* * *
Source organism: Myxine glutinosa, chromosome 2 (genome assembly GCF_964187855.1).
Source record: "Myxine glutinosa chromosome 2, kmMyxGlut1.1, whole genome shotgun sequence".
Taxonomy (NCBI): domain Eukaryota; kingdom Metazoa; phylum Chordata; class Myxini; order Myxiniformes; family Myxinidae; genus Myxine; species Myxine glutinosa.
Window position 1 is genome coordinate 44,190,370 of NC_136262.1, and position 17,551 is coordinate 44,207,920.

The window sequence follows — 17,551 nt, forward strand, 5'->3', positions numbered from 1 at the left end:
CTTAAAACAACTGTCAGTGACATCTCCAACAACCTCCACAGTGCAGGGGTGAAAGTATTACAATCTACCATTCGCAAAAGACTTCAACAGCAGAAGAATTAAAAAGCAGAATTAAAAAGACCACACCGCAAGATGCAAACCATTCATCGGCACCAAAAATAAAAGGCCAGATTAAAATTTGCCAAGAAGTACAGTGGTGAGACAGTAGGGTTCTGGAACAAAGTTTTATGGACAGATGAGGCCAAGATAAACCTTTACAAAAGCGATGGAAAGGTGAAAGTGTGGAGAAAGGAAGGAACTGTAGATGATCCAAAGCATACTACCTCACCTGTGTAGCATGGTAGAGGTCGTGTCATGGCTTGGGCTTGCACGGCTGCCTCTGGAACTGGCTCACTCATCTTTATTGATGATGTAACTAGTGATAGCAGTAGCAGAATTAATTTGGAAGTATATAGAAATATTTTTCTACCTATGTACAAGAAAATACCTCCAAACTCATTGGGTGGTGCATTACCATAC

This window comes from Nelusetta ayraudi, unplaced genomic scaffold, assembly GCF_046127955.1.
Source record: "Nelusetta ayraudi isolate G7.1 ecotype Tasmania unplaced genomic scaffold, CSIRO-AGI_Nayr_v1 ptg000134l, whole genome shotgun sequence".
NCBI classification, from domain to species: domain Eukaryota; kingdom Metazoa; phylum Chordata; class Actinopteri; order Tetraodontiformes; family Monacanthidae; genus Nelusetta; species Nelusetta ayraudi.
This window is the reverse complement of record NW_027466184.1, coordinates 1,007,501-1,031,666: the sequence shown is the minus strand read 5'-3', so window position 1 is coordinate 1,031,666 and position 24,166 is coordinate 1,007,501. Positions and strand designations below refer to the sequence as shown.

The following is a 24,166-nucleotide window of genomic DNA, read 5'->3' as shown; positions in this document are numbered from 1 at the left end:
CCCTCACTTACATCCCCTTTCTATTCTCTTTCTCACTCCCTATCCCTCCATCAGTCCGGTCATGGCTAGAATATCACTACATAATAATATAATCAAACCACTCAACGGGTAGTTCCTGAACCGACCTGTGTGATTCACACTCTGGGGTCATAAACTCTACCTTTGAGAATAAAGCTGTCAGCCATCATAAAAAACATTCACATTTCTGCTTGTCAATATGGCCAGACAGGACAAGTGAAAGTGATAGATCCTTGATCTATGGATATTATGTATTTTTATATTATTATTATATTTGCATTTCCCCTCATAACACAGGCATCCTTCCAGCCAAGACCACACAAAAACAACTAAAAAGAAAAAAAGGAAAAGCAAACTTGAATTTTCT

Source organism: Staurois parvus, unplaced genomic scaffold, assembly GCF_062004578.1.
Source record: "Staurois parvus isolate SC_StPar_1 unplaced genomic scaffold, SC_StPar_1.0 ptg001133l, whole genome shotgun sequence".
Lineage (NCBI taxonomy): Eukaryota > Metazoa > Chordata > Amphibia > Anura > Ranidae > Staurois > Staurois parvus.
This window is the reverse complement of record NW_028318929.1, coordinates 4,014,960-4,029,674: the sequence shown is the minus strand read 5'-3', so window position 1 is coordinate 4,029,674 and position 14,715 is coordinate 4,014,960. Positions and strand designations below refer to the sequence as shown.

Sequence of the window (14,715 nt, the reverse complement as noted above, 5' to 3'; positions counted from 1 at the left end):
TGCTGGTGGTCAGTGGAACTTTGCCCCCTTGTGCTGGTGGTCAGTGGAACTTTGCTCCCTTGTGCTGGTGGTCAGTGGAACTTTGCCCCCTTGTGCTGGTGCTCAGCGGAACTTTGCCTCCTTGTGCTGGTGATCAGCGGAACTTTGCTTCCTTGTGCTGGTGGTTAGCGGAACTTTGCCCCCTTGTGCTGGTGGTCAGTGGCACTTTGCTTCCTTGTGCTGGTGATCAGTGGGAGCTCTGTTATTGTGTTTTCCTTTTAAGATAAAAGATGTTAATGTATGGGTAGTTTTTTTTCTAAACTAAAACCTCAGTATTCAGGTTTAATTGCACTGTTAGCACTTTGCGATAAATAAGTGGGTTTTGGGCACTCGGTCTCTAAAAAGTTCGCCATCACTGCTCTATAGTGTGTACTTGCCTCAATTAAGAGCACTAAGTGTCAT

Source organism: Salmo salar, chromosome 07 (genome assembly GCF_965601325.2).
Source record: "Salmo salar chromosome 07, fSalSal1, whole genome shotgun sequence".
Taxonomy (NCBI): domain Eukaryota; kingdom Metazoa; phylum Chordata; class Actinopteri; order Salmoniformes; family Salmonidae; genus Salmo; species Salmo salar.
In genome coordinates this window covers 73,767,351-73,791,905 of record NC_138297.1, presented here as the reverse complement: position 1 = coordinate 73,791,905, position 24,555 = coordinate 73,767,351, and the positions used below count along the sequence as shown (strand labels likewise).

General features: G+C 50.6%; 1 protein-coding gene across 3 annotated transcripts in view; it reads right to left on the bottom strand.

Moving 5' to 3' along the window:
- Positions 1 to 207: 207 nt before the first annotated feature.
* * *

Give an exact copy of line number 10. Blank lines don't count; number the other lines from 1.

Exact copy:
This window is the reverse complement of record NW_027466184.1, coordinates 1,007,501-1,031,666: the sequence shown is the minus strand read 5'-3', so window position 1 is coordinate 1,031,666 and position 24,166 is coordinate 1,007,501. Positions and strand designations below refer to the sequence as shown.